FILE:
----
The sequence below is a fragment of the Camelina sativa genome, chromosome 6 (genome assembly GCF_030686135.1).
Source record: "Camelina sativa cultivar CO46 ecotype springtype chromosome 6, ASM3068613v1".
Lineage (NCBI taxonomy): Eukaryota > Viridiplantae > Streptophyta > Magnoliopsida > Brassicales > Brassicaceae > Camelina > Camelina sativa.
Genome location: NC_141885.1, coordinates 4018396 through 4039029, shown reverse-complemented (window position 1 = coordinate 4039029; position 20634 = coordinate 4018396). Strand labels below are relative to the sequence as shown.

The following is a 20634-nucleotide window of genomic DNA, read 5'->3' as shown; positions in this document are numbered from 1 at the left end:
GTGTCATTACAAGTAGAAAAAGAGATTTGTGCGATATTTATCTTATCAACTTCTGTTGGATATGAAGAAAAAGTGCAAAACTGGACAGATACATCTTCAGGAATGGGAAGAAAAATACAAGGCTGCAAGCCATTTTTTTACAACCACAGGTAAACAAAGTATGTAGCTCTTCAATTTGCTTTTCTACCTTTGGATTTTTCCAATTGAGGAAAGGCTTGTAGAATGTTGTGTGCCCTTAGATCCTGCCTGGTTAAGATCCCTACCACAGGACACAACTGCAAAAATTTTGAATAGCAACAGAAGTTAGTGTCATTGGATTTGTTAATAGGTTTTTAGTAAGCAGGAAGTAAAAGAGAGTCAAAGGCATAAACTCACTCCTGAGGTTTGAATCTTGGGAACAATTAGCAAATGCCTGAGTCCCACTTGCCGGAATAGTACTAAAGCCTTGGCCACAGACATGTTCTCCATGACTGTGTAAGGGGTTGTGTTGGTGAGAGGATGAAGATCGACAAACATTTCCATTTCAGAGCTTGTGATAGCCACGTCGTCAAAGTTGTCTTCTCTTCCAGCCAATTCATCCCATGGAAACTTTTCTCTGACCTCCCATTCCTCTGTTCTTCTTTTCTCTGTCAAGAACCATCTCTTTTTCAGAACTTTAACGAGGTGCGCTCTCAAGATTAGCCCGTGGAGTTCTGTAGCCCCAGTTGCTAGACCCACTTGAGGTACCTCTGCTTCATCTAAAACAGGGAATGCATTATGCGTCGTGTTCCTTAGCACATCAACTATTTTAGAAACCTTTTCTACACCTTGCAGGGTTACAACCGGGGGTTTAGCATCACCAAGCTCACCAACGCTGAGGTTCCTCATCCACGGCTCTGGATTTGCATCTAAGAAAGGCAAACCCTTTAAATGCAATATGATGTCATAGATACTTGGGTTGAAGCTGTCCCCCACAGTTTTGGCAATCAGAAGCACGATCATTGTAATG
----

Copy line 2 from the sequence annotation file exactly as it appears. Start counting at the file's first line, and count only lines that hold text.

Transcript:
Source record: "Camelina sativa cultivar CO46 ecotype springtype chromosome 6, ASM3068613v1".